Jeremiah 17

* The fatal consequences of the idolatry of the Jews. (1-4) The

happiness of the man that trusts in God; the end of the opposite

character. (5-11) The malice of the prophet's enemies. (12-18)

The observance of the sabbath. (19-27)

1-4 The sins which men commit make little impression on their

minds, yet every sin is marked in the book of God; they are all

so graven upon the table of the heart, that they will all be

remembered by the conscience. That which is graven in the heart

will become plain in the life; men's actions show the desires

and purposes of their hearts. What need we have to humble

ourselves before God, who are so vile in his sight! How should

we depend on his mercy and grace, begging of God to search and

prove us; not to suffer us to be deceived by our own hearts, but

to create in us a clean and holy nature by his Spirit!
5-11 He who puts confidence in man, shall be like the heath in

a desert, a naked tree, a sorry shrub, the product of barren

ground, useless and worthless. Those who trust to their own

righteousness and strength, and think they can do without

Christ, make flesh their arm, and their souls cannot prosper in

graces or comforts. Those who make God their Hope, shall

flourish like a tree always green, whose leaf does not wither.

They shall be fixed in peace and satisfaction of mind; they

shall not be anxious in a year of drought. Those who make God

their Hope, have enough in him to make up the want of all

creature-comforts. They shall not cease from yielding fruit in

holiness and good works. The heart, the conscience of man, in

his corrupt and fallen state, is deceitful above all things. It

calls evil good, and good evil; and cries peace to those to whom

it does not belong. Herein the heart is desperately wicked; it

is deadly, it is desperate. The case is bad indeed, if the

conscience, which should set right the errors of other

faculties, is a leader in the delusion. We cannot know our own

hearts, nor what they will do in an hour of temptation. Who can

understand his errors? Much less can we know the hearts of

others, or depend upon them. He that believes God's testimony in

this matter, and learns to watch his own heart, will find this

is a correct, though a sad picture, and learns many lessons to

direct his conduct. But much in our own hearts and in the hearts

of others, will remain unknown. Yet whatever wickedness there is

in the heart, God sees it. Men may be imposed upon, but God

cannot be deceived. He that gets riches, and not by right,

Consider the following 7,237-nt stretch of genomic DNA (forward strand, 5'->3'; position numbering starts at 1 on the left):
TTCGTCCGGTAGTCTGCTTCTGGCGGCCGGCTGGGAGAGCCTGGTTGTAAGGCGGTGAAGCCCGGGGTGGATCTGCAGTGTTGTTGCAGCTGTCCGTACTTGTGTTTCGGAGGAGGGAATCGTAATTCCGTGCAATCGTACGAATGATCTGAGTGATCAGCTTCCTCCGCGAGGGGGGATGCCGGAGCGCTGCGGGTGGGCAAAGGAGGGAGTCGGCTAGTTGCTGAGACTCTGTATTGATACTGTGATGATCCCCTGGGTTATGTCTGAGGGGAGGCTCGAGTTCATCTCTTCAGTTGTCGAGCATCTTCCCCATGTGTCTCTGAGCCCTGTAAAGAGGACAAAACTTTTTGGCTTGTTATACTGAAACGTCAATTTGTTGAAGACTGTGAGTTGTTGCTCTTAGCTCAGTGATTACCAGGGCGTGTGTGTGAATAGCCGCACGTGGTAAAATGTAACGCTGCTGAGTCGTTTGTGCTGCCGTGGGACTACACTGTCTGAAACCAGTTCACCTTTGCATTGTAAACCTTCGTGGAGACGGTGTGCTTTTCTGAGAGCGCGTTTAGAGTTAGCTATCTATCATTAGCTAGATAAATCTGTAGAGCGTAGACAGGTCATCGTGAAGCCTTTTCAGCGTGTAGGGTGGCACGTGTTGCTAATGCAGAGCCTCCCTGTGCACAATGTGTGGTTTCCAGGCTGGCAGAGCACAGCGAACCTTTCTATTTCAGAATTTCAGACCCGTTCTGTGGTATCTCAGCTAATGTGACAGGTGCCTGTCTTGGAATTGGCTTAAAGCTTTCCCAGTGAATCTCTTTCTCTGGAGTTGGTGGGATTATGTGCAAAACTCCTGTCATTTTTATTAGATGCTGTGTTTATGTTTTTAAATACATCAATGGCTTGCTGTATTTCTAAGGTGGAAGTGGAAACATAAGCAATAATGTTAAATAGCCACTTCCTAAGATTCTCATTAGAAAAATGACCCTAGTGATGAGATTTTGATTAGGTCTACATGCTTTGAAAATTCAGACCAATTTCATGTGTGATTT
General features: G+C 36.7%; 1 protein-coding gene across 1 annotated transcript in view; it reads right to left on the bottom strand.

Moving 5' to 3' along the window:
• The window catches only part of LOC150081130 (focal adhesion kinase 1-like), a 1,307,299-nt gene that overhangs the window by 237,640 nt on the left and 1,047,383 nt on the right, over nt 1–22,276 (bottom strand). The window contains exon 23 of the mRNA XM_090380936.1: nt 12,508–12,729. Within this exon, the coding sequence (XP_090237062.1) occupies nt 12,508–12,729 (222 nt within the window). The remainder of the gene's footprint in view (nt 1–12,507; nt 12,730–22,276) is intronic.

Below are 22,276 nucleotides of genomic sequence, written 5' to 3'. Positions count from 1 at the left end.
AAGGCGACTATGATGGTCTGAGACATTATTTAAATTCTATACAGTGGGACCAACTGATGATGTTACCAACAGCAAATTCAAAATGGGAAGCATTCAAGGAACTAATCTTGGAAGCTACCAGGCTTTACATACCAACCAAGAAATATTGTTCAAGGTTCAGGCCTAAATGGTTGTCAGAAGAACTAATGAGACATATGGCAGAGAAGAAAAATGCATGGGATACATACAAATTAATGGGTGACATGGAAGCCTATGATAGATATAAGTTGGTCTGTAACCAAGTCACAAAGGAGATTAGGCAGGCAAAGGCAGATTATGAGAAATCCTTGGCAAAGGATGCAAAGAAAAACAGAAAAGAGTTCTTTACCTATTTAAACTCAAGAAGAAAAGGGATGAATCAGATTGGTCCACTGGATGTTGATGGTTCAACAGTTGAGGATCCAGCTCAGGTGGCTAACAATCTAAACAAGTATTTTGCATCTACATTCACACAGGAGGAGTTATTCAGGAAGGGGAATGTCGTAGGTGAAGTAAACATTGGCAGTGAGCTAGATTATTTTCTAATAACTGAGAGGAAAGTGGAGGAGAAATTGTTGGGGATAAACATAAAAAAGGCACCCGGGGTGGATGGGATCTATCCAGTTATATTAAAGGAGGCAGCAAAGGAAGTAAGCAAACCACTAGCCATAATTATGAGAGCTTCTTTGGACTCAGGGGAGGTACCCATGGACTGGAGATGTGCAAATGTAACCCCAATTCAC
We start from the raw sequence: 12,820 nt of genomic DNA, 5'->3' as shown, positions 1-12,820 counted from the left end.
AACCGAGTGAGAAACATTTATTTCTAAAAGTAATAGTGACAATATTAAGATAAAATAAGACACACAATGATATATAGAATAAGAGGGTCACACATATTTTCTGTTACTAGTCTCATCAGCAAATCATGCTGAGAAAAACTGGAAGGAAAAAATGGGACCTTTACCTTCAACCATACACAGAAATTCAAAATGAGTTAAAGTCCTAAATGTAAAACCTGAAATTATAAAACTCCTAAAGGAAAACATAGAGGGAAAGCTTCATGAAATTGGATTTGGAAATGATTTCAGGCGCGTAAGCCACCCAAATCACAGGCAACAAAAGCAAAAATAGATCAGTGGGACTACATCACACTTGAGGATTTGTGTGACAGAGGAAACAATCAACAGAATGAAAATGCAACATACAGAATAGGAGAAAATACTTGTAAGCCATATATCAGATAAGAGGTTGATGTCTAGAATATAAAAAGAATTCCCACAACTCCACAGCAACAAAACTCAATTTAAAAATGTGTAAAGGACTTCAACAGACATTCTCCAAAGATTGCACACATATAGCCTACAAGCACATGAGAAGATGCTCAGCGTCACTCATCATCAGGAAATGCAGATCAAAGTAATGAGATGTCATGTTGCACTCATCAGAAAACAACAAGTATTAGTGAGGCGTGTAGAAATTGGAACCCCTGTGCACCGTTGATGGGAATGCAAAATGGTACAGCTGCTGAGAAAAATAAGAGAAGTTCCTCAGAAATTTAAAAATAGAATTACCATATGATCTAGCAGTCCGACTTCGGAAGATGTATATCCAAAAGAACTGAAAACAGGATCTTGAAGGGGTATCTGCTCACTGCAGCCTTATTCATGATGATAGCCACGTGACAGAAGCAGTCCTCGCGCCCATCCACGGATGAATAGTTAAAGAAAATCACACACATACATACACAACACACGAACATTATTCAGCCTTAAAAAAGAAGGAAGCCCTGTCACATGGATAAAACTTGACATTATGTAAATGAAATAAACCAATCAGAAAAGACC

though he may make them his hope, never shall have joy of them.

This shows what vexation it is to a worldly man at death, that

he must leave his riches behind; but though the wealth will not

follow to another world, guilt will, and everlasting torment.

The rich man takes pains to get an estate, and sits brooding

upon it, but never has any satisfaction in it; by sinful courses

it comes to nothing. Let us be wise in time; what we get, let us

get it honestly; and what we have, use it charitably, that we

may be wise for eternity.
12-18 The prophet acknowledges the favour of God in setting up

religion. There is fulness of comfort in God, overflowing,

ever-flowing fulness, like a fountain. It is always fresh and

clear, like spring-water, while the pleasures of sin are

puddle-waters. He prays to God for healing, saving mercy. He

appeals to God concerning his faithful discharge of the office

to which he was called. He humbly begs that God would own and

protect him in the work to which he had plainly called him.

Whatever wounds or diseases we find to be in our hearts and

consciences, let us apply to the Lord to heal us, to save us,

that our souls may praise his name. His hands can bind up the

troubled conscience, and heal the broken heart; he can cure the

worst diseases of our nature.
19-27 The prophet was to lay before the rulers and the people

of Judah, the command to keep holy the sabbath day. Let them

strictly observe the fourth command. If they obeyed this word,

their prosperity should be restored. It is a day of rest, and

must not be made a day of labour, unless in cases of necessity.

Take heed, watch against the profanation of the sabbath. Let not

the soul be burdened with the cares of this world on sabbath

days. The streams of religion run deep or shallow, according as

the banks of the sabbath are kept up or neglected. The degree of

strictness with which this ordinance is observed, or the neglect

shown towards it, is a good test to find the state of spiritual

religion in any land. Let all; by their own example, by

attention to their families, strive to check this evil, that

national prosperity may be preserved, and, above all, that souls

may be saved.

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